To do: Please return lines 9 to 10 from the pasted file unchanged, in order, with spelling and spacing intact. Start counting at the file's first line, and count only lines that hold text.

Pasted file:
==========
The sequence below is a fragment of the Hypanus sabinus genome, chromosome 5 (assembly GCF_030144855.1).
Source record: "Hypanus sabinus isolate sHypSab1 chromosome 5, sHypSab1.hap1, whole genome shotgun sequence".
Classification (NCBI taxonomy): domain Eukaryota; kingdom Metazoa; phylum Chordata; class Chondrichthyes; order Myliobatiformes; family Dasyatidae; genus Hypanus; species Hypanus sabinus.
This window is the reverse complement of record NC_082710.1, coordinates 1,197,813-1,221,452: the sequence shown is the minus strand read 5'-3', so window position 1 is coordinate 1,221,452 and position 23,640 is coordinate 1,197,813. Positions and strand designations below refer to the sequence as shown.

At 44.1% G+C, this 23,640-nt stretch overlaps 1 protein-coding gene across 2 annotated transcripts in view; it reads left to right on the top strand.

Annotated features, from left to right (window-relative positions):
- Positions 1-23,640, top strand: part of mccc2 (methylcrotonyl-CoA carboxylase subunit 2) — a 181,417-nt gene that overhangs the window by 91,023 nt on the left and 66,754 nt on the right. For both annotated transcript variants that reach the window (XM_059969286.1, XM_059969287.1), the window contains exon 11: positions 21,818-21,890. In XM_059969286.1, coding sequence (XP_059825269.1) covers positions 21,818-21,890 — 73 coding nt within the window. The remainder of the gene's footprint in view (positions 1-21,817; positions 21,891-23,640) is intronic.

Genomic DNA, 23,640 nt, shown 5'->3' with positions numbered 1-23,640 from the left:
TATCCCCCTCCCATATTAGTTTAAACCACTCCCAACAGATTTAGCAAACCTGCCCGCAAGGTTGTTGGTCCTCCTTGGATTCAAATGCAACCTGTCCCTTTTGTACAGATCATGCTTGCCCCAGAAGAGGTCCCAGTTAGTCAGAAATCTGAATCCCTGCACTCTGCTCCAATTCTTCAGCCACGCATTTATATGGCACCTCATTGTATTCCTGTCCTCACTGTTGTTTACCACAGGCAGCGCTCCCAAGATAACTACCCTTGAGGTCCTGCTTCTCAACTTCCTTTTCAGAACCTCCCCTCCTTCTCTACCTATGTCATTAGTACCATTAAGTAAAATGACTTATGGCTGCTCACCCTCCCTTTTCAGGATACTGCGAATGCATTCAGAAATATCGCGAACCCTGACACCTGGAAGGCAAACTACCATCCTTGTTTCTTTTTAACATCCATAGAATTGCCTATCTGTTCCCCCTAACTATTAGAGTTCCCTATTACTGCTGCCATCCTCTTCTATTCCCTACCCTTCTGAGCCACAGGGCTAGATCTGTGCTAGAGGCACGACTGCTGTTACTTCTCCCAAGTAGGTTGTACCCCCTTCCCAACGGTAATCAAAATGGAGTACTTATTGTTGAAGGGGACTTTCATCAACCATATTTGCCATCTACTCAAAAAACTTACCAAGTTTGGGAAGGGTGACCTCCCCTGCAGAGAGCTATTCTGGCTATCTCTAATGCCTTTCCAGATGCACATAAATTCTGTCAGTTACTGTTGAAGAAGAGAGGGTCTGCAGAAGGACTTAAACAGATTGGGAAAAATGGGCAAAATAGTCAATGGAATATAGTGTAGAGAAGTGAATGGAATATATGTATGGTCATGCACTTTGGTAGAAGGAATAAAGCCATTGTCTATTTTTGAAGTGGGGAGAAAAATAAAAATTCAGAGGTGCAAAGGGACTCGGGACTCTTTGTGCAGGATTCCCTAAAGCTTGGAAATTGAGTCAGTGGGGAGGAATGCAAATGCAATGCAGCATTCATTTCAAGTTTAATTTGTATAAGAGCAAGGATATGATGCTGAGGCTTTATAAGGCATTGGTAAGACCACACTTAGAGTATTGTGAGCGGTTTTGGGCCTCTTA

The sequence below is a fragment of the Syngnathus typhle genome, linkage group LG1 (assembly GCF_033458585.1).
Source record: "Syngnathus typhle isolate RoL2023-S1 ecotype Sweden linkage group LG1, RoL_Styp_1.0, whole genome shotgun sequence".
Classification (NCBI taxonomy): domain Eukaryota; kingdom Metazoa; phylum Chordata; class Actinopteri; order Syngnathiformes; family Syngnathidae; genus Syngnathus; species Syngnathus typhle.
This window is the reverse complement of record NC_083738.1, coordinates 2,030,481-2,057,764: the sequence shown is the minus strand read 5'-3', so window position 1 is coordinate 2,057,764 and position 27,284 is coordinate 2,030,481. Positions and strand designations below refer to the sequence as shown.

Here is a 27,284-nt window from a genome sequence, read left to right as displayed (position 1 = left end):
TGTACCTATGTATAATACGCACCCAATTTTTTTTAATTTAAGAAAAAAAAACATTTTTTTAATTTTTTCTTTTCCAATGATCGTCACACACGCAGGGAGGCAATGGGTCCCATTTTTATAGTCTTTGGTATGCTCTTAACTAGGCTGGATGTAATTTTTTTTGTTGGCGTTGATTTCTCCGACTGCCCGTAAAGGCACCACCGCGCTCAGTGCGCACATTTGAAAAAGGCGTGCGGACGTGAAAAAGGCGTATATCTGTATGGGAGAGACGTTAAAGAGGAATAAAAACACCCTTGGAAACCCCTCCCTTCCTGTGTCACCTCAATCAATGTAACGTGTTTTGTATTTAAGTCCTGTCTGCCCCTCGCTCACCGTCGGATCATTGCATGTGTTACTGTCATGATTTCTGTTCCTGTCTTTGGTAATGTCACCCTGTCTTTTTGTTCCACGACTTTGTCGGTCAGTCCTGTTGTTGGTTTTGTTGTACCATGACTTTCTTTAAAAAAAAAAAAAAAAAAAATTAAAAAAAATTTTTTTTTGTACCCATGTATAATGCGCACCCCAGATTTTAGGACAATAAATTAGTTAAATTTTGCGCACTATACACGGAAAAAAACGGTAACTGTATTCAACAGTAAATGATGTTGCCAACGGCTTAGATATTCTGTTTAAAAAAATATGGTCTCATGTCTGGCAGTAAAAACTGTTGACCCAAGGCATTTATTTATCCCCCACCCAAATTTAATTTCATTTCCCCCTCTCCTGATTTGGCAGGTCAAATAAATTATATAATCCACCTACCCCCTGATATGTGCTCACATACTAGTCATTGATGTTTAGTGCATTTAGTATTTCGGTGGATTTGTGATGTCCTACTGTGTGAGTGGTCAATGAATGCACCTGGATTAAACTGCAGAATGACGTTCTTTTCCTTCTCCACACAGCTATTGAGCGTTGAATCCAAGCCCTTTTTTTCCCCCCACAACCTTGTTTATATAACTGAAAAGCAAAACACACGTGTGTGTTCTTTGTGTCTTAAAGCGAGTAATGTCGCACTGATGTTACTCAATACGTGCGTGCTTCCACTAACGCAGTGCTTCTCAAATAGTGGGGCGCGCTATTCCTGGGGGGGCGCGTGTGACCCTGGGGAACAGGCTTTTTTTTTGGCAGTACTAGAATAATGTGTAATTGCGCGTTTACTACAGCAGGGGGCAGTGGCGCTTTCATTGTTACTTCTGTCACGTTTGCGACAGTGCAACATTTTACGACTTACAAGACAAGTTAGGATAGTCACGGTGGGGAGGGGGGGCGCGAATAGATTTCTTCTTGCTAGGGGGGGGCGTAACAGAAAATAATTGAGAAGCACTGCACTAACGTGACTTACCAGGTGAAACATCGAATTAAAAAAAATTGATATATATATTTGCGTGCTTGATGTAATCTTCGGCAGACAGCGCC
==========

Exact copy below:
TATCCCCCTCCCATATTAGTTTAAACCACTCCCAACAGATTTAGCAAACCTGCCCGCAAGGTTGTTGGTCCTCCTTGGATTCAAATGCAACCTGTCCCTTTTGTACAGATCATGCTTGCCCCAGAAGAGGTCCCAGTTAGTCAGAAATCTGAATCCCTGCACTCTGCTCCAATTCTTCAGCCACGCATTTATATGGCACCTCATTGTATTCCTGTCCTCACTGTTGTTTACCACAGGCAGCGCTCCCAAGATAACTACCCTTGAGGTCCTGCTTCTCAACTTCCTTTTCAGAACCTCCCCTCCTTCTCTACCTATGTCATTAGTACCATTAAGTAAAATGACTTATGGCTGCTCACCCTCCCTTTTCAGGATACTGCGAATGCATTCAGAAATATCGCGAACCCTGACACCTGGAAGGCAAACTACCATCCTTGTTTCTTTTTAACATCCATAGAATTGCCTATCTGTTCCCCCTAACTATTAGAGTTCCCTATTACTGCTGCCATCCTCTTCTATTCCCTACCCTTCTGAGCCACAGGGCTAGATCTGTGCTAGAGGCACGACTGCTGTTACTTCTCCCAAGTAGGTTGTACCCCCTTCCCAACGGTAATCAAAATGGAGTACTTATTGTTGAAGGGGACTTTCATCAACCATATTTGCCATCTACTCAAAAAACTTACCAAGTTTGGGAAGGGTGACCTCCCCTGCAGAGAGCTATTCTGGCTATCTCTAATGCCTTTCCAGATGCACATAAATTCTGTCAGTTACTGTTGAAGAAGAGAGGGTCTGCAGAAGGACTTAAACAGATTGGGAAAAATGGGCAAAATAGTCAATGGAATATAGTGTAGAGAAGTGAATGGAATATATGTATGGTCATGCACTTTGGTAGAAGGAATAAAGCCATTGTCTATTTTTGAAGTGGGGAGAAAAATAAAAATTCAGAGGTGCAAAGGGACTCGGGACTCTTTGTGCAGGATTCCCTAAAGCTTGGAAATTGAGTCAGTGGGGAGGAATGCAAATGCAATGCAGCATTCATTTCAAGTTTAATTTGTATAAGAGCAAGGATATGATGCTGAGGCTTTATAAGGCATTGGTAAGACCACACTTAGAGTATTGTGAGCGGTTTTGGGCCTCTTA

The sequence below is a fragment of the Syngnathus typhle genome, linkage group LG1 (assembly GCF_033458585.1).